Barrington Stoke's collection of short stories are written using their own font and paper in order to encourage those with dyslexia to read. The writing is slightly better spaced out and less 'busy' than other books tend to be. Their books also tend to have some basis around a factual event, with fictional elements put in to make it a more enticing read.
Prisoner in Alcatraz is one such book. It takes the true story of an attempted escape from the island prison many years ago, where some of the inmates managed to cause chaos and confusion and almost got away. Author Theresa Breslin creates the character of Marty King, who his (of course) innocent in the first place, but who is picked on immediately on entry as being one of the men to join the escape plan.
It goes through Marty's emotions and thoughts as the plan formulates, and really this character inclusion and development is more to get some sort of a story out of it. Were it just based on the escape attempt, it would have been much shorter than the few it does have. Prisoner in Alcatraz has 84 pages,and the writing itself is very easy to take in. The sentences are short and to the point, doing away with long and descriptive passages and going straight for the facts and main occurrences.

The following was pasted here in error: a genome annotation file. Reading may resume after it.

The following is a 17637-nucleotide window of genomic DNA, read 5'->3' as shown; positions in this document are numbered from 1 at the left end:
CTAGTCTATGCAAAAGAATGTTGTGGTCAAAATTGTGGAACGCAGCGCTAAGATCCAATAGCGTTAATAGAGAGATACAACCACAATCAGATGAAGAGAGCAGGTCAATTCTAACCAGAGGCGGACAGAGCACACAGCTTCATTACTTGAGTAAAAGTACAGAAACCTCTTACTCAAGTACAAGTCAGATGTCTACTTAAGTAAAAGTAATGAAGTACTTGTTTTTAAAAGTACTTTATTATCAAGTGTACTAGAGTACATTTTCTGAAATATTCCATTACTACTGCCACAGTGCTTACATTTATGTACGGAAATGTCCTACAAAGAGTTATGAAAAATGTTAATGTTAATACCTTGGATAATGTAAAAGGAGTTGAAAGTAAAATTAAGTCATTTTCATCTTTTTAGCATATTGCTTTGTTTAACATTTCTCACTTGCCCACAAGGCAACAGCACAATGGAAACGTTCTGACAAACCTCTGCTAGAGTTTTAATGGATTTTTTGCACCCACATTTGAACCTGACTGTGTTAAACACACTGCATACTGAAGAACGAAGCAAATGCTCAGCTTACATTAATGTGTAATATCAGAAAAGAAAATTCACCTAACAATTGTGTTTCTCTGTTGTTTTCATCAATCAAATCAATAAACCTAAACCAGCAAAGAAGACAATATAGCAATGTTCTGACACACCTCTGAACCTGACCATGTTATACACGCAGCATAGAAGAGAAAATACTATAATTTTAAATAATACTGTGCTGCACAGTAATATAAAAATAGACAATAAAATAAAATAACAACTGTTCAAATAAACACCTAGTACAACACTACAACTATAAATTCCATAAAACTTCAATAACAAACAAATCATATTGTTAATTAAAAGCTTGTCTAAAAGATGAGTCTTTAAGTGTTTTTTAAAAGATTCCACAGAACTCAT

The story was quite intriguing, and I liked the way the author tried to get a number of the characters developed as the story went on in order to keep it interesting. The other inmates are portrayed as being shadows other than a few, with only another 2 or 3 actually getting any development or attention. I found the characters involving and personable, and one particularly violent one certainly had me grimacing somewhat.
That all having been said, the book is definitely aimed at encouraging those who are unsure about reading, or perhaps younger adults or teens who want a short story to get in the mood or habit for reading. For adults looking for a really good read that is going to be fulfilling, deep and meaningful with lots of description, this is probably not really going to do much for you. However, with only 84 pages to work with, there just aren't enough pages to do all of this and keep the details of the story in. Breslin writes quite well, but the book just didn't get deep enough to be really good.
Prisoner in Alcatraz, like other Barrington Stokes books, retails for £5.99. Personally, I find it way overpriced for what it is, considering other short story series such as Quick Reads and Shades manage to set them out for much less. A decent read, but nothing special for the established reader.